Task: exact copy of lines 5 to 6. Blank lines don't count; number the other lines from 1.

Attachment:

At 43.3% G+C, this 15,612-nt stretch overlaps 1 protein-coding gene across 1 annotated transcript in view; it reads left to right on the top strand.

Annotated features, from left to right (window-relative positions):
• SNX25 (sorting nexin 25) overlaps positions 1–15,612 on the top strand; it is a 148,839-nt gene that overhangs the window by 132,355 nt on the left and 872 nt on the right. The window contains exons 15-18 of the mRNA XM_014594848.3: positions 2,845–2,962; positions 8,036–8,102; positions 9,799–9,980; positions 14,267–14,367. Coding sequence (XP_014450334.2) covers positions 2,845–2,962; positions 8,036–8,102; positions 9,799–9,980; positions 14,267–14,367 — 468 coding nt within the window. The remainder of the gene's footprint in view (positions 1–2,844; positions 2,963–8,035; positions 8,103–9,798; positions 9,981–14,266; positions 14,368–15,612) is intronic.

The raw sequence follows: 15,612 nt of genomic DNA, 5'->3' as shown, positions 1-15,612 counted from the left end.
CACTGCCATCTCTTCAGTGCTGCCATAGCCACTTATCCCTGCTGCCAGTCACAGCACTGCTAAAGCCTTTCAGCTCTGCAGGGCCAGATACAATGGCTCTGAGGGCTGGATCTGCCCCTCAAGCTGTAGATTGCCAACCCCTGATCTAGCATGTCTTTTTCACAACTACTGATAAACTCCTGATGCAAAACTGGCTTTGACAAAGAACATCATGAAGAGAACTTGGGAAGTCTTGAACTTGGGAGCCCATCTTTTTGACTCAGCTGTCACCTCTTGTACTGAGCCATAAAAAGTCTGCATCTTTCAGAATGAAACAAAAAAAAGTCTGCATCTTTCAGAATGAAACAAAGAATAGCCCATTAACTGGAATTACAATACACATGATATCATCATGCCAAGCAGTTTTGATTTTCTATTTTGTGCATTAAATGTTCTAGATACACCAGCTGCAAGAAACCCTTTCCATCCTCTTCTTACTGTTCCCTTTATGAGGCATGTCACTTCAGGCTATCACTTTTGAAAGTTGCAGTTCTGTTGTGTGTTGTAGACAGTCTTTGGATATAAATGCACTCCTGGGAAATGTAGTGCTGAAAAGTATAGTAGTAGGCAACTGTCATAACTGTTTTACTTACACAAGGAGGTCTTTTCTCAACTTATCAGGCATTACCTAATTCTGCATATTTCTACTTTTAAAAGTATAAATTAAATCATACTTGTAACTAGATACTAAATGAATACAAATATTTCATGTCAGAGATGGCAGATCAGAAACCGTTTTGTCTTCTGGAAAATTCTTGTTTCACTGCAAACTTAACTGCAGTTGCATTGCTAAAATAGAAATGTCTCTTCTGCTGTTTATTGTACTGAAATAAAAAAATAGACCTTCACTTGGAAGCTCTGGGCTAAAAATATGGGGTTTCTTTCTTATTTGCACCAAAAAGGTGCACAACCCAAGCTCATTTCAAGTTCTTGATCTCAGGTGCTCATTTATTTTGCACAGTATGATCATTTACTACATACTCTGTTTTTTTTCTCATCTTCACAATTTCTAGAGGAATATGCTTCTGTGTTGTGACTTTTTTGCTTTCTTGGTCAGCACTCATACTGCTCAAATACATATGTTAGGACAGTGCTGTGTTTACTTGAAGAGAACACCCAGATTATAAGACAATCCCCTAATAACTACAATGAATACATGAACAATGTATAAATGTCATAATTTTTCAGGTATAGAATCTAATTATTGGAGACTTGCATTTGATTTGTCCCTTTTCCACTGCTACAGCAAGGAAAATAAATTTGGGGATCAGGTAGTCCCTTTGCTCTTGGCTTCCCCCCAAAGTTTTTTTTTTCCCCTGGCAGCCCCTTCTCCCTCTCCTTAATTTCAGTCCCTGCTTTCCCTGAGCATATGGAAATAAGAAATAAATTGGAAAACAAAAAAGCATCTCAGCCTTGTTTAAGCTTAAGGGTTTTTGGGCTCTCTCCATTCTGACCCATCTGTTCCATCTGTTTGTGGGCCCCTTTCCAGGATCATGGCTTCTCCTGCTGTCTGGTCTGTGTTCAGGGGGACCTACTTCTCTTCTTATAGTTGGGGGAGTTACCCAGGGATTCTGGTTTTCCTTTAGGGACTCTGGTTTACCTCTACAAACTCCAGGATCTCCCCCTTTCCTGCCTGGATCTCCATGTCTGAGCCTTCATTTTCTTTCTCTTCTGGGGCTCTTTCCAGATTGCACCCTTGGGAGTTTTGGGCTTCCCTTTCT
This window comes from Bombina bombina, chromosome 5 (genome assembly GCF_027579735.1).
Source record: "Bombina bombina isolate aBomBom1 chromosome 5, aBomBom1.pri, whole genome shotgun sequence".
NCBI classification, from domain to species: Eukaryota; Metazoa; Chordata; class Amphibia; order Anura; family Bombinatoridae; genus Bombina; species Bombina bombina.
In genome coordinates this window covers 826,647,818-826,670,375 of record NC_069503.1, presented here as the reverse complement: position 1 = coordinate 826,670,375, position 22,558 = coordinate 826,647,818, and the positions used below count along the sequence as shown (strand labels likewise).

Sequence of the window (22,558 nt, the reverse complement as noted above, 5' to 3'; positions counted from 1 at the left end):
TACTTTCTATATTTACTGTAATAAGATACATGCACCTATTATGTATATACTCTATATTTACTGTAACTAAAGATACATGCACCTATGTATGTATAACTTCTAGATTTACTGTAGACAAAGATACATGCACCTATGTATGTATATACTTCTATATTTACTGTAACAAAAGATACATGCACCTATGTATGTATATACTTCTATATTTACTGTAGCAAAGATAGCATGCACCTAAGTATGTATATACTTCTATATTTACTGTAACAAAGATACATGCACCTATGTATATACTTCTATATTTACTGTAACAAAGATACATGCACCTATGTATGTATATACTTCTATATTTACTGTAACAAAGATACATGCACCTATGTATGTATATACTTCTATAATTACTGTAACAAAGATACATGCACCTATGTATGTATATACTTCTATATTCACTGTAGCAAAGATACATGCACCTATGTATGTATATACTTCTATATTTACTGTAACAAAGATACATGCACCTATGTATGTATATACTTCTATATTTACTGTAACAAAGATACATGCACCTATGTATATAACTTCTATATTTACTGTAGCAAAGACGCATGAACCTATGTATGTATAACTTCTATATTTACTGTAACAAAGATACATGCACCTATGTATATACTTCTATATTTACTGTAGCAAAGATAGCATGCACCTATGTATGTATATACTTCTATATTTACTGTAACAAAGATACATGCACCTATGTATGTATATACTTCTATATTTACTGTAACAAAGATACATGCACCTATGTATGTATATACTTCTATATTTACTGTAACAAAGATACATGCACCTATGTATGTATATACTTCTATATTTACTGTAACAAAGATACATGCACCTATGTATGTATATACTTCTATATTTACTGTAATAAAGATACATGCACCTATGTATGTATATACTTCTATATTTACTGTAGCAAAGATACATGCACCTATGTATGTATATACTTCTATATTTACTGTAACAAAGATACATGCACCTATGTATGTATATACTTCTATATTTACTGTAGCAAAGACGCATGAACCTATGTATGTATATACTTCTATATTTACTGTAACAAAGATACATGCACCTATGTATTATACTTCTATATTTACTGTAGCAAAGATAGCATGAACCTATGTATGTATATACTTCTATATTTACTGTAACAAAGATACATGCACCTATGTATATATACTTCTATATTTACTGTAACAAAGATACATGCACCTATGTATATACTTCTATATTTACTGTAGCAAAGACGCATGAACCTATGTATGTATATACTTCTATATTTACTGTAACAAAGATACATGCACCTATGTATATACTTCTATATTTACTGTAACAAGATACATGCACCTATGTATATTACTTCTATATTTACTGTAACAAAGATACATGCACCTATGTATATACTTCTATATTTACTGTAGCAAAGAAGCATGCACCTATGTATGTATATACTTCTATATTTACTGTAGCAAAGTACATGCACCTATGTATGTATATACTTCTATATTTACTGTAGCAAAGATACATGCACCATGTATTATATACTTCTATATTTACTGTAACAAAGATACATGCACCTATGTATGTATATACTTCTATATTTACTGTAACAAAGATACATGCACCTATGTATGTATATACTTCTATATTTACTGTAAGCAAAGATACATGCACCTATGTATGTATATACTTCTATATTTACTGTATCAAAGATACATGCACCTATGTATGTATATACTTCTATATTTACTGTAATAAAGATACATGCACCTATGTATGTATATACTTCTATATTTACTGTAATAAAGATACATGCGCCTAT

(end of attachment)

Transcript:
CACTGCCATCTCTTCAGTGCTGCCATAGCCACTTATCCCTGCTGCCAGTCACAGCACTGCTAAAGCCTTTCAGCTCTGCAGGGCCAGATACAATGGCTCTGAGGGCTGGATCTGCCCCTCAAGCTGTAGATTGCCAACCCCTGATCTAGCATGTCTTTTTCACAACTACTGATAAACTCCTGATGCAAAACTGGCTTTGACAAAGAACATCATGAAGAGAACTTGGGAAGTCTTGAACTTGGGAGCCCATCTTTTTGACTCAGCTGTCACCTCTTGTACTGAGCCATAAAAAGTCTGCATCTTTCAGAATGAAACAAAAAAAAGTCTGCATCTTTCAGAATGAAACAAAGAATAGCCCATTAACTGGAATTACAATACACATGATATCATCATGCCAAGCAGTTTTGATTTTCTATTTTGTGCATTAAATGTTCTAGATACACCAGCTGCAAGAAACCCTTTCCATCCTCTTCTTACTGTTCCCTTTATGAGGCATGTCACTTCAGGCTATCACTTTTGAAAGTTGCAGTTCTGTTGTGTGTTGTAGACAGTCTTTGGATATAAATGCACTCCTGGGAAATGTAGTGCTGAAAAGTATAGTAGTAGGCAACTGTCATAACTGTTTTACTTACACAAGGAGGTCTTTTCTCAACTTATCAGGCATTACCTAATTCTGCATATTTCTACTTTTAAAAGTATAAATTAAATCATACTTGTAACTAGATACTAAATGAATACAAATATTTCATGTCAGAGATGGCAGATCAGAAACCGTTTTGTCTTCTGGAAAATTCTTGTTTCACTGCAAACTTAACTGCAGTTGCATTGCTAAAATAGAAATGTCTCTTCTGCTGTTTATTGTACTGAAATAAAAAAATAGACCTTCACTTGGAAGCTCTGGGCTAAAAATATGGGGTTTCTTTCTTATTTGCACCAAAAAGGTGCACAACCCAAGCTCATTTCAAGTTCTTGATCTCAGGTGCTCATTTATTTTGCACAGTATGATCATTTACTACATACTCTGTTTTTTTTCTCATCTTCACAATTTCTAGAGGAATATGCTTCTGTGTTGTGACTTTTTTGCTTTCTTGGTCAGCACTCATACTGCTCAAATACATATGTTAGGACAGTGCTGTGTTTACTTGAAGAGAACACCCAGATTATAAGACAATCCCCTAATAACTACAATGAATACATGAACAATGTATAAATGTCATAATTTTTCAGGTATAGAATCTAATTATTGGAGACTTGCATTTGATTTGTCCCTTTTCCACTGCTACAGCAAGGAAAATAAATTTGGGGATCAGGTAGTCCCTTTGCTCTTGGCTTCCCCCCAAAGTTTTTTTTTTCCCCTGGCAGCCCCTTCTCCCTCTCCTTAATTTCAGTCCCTGCTTTCCCTGAGCATATGGAAATAAGAAATAAATTGGAAAACAAAAAAGCATCTCAGCCTTGTTTAAGCTTAAGGGTTTTTGGGCTCTCTCCATTCTGACCCATCTGTTCCATCTGTTTGTGGGCCCCTTTCCAGGATCATGGCTTCTCCTGCTGTCTGGTCTGTGTTCAGGGGGACCTACTTCTCTTCTTATAGTTGGGGGAGTTACCCAGGGATTCTGGTTTTCCTTTAGGGACTCTGGTTTACCTCTACAAACTCCAGGATCTCCCCCTTTCCTGCCTGGATCTCCATGTCTGAGCCTTCATTTTCTTTCTCTTCTGGGGCTCTTTCCAGATTGCACCCTTGGGAGTTTTGGGCTTCCCTTTCT
This window comes from Bombina bombina, chromosome 5 (genome assembly GCF_027579735.1).